The bespoke Brutalist building was designed by the British-Ghanaian architect Elsie Owusu and was inspired by local Yoruba architecture. The site wraps around a central courtyard and a large concrete screen, spanning two storeys and the width of the building, which partially blocks out the strong sun.

It also houses a live workspace for the residents, a gallery, seminar rooms and a library, which hosts the collection of John Picton — an eminent scholar of African art who taught at Soas in London. The library already has 1,500 volumes in its collection, ranging from art to anthropology and other social sciences, and has plans to digitise its volumes over the next two years.

Shonibare graduated from Goldsmiths College in 1991 at a time when the art school was a potent incubator for the pop, provocative projects associated with the YBA — or "Young British Artists" — generation, including Damien Hirst and Tracey Emin.

Shonibare distinguished himself from other artists by responding to the urgent legacy of colonialism, becoming known for his work with Dutch East India fabric, which has become associated with Africa.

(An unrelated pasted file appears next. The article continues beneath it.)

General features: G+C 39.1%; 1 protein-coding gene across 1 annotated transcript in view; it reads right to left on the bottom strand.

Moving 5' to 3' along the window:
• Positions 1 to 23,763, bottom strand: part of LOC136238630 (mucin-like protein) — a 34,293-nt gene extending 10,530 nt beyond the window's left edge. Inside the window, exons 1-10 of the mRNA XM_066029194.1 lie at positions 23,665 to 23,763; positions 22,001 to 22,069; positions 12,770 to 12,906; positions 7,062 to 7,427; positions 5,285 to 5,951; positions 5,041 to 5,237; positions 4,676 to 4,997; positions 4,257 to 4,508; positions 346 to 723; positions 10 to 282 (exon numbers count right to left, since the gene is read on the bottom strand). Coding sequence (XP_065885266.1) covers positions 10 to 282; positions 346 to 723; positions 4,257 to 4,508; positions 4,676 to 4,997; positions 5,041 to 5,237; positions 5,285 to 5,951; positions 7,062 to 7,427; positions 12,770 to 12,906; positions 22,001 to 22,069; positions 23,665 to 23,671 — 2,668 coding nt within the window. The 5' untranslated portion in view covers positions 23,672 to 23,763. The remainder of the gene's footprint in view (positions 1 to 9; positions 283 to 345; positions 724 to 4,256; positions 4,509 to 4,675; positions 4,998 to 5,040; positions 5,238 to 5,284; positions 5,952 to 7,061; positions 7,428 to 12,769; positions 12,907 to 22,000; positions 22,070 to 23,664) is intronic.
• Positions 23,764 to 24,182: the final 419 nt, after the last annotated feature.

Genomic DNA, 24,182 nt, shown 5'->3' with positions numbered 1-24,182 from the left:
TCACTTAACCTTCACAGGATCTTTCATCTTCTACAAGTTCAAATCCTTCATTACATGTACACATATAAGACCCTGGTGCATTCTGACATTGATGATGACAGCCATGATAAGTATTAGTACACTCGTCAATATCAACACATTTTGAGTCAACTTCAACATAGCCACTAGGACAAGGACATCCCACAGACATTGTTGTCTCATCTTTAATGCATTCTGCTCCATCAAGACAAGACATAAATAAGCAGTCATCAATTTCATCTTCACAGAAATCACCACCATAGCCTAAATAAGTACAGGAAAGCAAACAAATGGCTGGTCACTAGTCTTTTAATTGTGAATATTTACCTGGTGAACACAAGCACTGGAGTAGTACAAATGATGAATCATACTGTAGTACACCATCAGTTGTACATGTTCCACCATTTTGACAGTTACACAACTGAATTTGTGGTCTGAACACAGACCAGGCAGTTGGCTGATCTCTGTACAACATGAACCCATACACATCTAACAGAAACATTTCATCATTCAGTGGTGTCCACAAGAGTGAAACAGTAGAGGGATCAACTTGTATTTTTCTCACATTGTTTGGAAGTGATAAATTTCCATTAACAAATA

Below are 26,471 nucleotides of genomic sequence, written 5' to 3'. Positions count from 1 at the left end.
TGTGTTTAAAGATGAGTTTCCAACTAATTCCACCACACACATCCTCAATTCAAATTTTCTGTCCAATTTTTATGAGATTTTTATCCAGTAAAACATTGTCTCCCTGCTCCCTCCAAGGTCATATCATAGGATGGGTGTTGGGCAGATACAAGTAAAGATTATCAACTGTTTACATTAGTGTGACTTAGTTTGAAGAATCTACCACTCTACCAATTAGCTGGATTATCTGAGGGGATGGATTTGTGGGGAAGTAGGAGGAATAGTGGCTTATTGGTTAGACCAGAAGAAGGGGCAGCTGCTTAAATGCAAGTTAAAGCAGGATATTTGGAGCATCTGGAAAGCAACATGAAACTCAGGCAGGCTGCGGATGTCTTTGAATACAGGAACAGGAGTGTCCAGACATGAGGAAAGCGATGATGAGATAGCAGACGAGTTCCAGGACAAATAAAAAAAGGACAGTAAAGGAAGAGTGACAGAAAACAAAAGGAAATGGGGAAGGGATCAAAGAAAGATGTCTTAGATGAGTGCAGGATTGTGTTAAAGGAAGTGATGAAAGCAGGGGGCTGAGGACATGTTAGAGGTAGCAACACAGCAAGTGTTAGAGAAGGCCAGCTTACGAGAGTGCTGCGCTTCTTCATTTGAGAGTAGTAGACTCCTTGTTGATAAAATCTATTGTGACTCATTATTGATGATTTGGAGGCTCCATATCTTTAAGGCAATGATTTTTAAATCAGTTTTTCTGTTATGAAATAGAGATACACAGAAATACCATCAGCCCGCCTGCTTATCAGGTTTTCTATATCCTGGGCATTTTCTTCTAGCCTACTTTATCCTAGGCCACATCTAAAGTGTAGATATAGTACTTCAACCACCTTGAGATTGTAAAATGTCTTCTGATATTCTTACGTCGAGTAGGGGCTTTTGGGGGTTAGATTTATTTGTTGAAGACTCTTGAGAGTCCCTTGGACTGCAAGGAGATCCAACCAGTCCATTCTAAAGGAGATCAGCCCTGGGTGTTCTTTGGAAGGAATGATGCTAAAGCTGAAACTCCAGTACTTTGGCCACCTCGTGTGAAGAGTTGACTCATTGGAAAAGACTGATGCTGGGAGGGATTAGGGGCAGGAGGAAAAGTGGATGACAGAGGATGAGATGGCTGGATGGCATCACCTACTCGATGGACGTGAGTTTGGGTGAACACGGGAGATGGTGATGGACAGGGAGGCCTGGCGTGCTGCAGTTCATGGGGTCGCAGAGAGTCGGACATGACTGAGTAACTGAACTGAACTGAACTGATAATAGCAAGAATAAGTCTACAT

Unravelling its complexity, he showed how the fabric was inspired by the traditional Indonesian batik print, and was developed by the Dutch for the market in their Indonesian colony. But the industrially printed material was not successful there and it was sold in to West African markets. Instead of representing an authentic African identity, it was instead a product of the economic and migratory ties routes created by colonial trade.

In a series of renowned videos and sculptures, Shonibare used the fabric for an 18-century court dress, representing the colonialism that fuelled European wealth of that era.

He has since continued to explore the fabric as signs of Africa’s history, while also revelling in the play of colours and patterns more formally. In 2014, he created the series Wind Sculptures, which rendered the fabric as steel sails, shaped as if formed by the wind — one of which was commissioned by Tarek Abou El Fetouh for Dubai Expo 2020 and remains as a permanent sculpture there.

Other projects delve further into how African idioms were disseminated across Europe, such as a beautiful suite of African-inspired masks, quilts and sculptures, shown last year at the London gallery, Stephen Friedman.

Inspired by Dutch East India Fabric, one of Yinka Shonibare's Wind Sculptures was part of the Public Art Programme for Expo 2020 Dubai and remains a permanent artwork in the new district. Photo: Thorsten Arendt / Expo 2020 Dubai